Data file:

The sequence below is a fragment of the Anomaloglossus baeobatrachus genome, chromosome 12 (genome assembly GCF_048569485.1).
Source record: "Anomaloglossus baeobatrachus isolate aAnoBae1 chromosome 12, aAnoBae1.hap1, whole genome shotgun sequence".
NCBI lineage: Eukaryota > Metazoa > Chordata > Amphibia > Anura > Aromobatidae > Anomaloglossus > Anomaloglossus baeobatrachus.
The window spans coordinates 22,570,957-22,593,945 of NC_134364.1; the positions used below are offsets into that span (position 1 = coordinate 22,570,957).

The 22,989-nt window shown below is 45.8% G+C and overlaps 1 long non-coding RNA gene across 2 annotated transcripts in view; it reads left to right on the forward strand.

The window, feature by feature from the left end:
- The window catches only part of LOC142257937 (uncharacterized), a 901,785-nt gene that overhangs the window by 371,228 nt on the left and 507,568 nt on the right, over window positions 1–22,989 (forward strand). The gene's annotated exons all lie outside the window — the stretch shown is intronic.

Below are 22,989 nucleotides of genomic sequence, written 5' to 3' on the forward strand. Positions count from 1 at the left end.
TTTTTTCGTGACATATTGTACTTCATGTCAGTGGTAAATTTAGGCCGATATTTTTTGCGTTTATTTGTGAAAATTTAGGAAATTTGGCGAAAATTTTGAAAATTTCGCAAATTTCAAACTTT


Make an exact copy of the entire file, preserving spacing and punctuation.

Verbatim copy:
The sequence below is a fragment of the Anomaloglossus baeobatrachus genome, chromosome 12 (genome assembly GCF_048569485.1).
Source record: "Anomaloglossus baeobatrachus isolate aAnoBae1 chromosome 12, aAnoBae1.hap1, whole genome shotgun sequence".
NCBI lineage: Eukaryota > Metazoa > Chordata > Amphibia > Anura > Aromobatidae > Anomaloglossus > Anomaloglossus baeobatrachus.
The window spans coordinates 22,570,957-22,593,945 of NC_134364.1; the positions used below are offsets into that span (position 1 = coordinate 22,570,957).

The 22,989-nt window shown below is 45.8% G+C and overlaps 1 long non-coding RNA gene across 2 annotated transcripts in view; it reads left to right on the forward strand.

The window, feature by feature from the left end:
- The window catches only part of LOC142257937 (uncharacterized), a 901,785-nt gene that overhangs the window by 371,228 nt on the left and 507,568 nt on the right, over window positions 1–22,989 (forward strand). The gene's annotated exons all lie outside the window — the stretch shown is intronic.

Below are 22,989 nucleotides of genomic sequence, written 5' to 3' on the forward strand. Positions count from 1 at the left end.
TTTTTTCGTGACATATTGTACTTCATGTCAGTGGTAAATTTAGGCCGATATTTTTTGCGTTTATTTGTGAAAATTTAGGAAATTTGGCGAAAATTTTGAAAATTTCGCAAATTTCAAACTTT